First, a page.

Embodied Exhibitions and Archives – Some Thoughts on Memory, Agency and Affect
Diyar Mayil (MFA graduate student, Concordia University) is an interdisciplinary artist working in sculpture, installation and performance. Her work explores the public life of marginalized bodies. Comfort, discomfort, adaptation, and the acceptance of different bodies in both public and private are recurring subjects in her practice. Her work has recently been shown at La Centrale Galerie Powerhouse, Leonard & Bina Ellen Art Gallery, Rad Hourani Foundation, and ON AURA. Upcoming commitments include a residency at the NARS Foundation and her MFA thesis show. She holds a BFA from Concordia University, where she is currently pursuing her MFA. Originally from Istanbul, she now lives and works in Montreal.
Hosting / Hospitality The uncomfortable feeling of not belonging manifests itself in nuanced ways in people’s lives, but for some this discomfort is constant and inescapable. I have never felt the urgency to think about the discomfort of being a guest more than this moment in which the whole world is witnessing an increase in the number of people forcibly displaced. According to UN statistics, by the end of 2019 close to 80 million people were forcibly displaced worldwide and the numbers are at a record high. 80 million people became guests and consequently a larger number of people became hosts to those who were displaced. Power, giving, concealment, acceptance: the rich, nuanced and even contradictory dynamics inherent to the relationship between hosts and guests offers a field of exploration within which ambiguity and discomfort reign.
Laura Acosta and Santiago Tavera (MFA alumni, Concordia) are Colombian-Canadian artists based in Montréal. Since 2015, their collaborative practice forges an intersection between Tavera’s investigation of virtual technologies and interactive environments in relation to the body, with Acosta’s exploration of performance through wearable textiles. Through this, they create site specific immersive experiences and expanded performances in which the audience questions their own position within a space. Their collaborative projects have been supported by the Canada Council for the Arts and Le Conseil des arts et des lettres du Québec, and presented in Canada at Optica, Centre d’art contemporain, MAI-Montréal, arts interculturels, Articule, and SUR Gallery, as well as Internationally at the International Images Festival of Manizales and the International Symposium on Electronic Art-ISEA.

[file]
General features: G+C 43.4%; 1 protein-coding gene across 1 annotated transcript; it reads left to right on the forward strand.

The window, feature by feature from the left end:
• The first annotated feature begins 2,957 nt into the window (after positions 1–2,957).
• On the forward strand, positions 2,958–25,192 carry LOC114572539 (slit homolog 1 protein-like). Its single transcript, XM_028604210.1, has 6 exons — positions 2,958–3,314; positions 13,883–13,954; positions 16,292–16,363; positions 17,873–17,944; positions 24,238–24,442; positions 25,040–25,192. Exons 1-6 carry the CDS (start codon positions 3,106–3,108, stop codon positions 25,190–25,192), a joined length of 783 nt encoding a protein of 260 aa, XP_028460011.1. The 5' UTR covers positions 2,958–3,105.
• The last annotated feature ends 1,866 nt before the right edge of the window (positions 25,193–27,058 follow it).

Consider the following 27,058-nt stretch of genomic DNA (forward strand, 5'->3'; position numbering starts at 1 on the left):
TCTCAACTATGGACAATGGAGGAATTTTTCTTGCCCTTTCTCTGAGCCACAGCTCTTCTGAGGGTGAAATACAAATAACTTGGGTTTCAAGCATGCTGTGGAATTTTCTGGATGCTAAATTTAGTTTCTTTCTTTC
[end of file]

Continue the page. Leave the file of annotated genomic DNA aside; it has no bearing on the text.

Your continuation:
Dislocation and “Other” Spaces The roots of colonialism are deeply ingrained in violent executions of power, exclusion and extraction, and the repercussions of this manifest in how we regard ourselves, others and the environment around us. Therefore, decolonizing spaces is a question of re-thinking the dynamics between bodies and the spaces they inhabit, moving towards non-hierarchical, intersectional and community based ways of perceiving the world. Through the transdisciplinary installation series The Novels of Elsewhere,
Colombian-Canadian artists Santiago Tavera and Laura Acosta use their personal experiences of migration as a catalyst to question how exploring the perspectives of the “other” can be an opening to engage with processes of de-colonization. This work is inspired by how groups that represent “the other” such as the bipoc, queer, migrant or disabled communities, propose a view of the world that is displaced yet multiple, emergent and in a constant state of becoming. Through the combination of non-linear storytelling, site specific video and sound, along with textile sculptures and performance, this collaborative project uses the sense of displacement as the method for creating immersive and interactive experiences. Within this series of installations the artists combine different technologies with corporal interactions to create ecosystems where viewers question their own position within a space.